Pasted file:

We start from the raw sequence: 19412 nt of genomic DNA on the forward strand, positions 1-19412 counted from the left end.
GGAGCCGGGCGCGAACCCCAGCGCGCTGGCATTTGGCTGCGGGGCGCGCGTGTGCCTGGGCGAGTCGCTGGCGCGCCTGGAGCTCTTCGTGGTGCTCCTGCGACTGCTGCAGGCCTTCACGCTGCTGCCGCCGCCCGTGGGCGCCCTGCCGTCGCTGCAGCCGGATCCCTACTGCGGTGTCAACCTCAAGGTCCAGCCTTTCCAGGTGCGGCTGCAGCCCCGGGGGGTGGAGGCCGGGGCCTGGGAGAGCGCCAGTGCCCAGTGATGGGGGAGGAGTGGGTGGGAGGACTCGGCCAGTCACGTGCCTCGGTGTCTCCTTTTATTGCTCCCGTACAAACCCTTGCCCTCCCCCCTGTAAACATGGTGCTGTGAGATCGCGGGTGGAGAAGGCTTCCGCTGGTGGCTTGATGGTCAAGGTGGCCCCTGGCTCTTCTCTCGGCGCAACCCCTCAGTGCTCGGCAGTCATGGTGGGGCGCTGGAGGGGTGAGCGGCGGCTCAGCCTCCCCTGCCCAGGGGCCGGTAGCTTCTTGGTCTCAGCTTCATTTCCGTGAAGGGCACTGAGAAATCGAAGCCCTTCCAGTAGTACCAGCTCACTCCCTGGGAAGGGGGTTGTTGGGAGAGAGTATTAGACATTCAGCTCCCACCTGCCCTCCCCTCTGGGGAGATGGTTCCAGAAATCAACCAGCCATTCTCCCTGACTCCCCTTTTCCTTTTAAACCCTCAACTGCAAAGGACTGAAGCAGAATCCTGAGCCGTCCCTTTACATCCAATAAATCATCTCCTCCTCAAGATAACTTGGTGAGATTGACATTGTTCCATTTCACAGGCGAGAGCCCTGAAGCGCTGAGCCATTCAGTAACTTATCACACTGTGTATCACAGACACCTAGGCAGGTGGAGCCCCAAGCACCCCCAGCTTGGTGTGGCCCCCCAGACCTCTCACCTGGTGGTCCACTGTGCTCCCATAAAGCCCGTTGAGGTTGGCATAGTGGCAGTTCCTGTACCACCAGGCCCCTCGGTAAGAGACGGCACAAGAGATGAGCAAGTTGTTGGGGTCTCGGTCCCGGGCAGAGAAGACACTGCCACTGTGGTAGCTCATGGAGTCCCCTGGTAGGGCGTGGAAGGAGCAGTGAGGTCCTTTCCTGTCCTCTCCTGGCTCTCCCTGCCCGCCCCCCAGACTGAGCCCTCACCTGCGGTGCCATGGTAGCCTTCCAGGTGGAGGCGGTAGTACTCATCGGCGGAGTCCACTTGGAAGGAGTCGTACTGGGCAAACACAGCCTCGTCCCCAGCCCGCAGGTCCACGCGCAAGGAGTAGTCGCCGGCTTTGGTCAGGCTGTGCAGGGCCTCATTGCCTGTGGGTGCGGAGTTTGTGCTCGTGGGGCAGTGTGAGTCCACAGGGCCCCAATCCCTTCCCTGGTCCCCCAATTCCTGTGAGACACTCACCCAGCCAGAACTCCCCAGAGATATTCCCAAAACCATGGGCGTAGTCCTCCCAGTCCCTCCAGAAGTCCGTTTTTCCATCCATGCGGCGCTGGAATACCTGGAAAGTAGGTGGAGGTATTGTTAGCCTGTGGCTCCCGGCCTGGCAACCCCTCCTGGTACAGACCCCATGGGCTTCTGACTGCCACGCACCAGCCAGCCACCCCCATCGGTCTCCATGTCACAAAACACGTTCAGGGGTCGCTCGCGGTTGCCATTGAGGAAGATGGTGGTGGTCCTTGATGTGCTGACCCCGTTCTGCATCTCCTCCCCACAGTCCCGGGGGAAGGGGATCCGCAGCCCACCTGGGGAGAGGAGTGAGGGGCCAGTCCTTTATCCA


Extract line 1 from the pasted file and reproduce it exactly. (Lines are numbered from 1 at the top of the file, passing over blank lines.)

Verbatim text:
We start from the raw sequence: 19412 nt of genomic DNA on the forward strand, positions 1-19412 counted from the left end.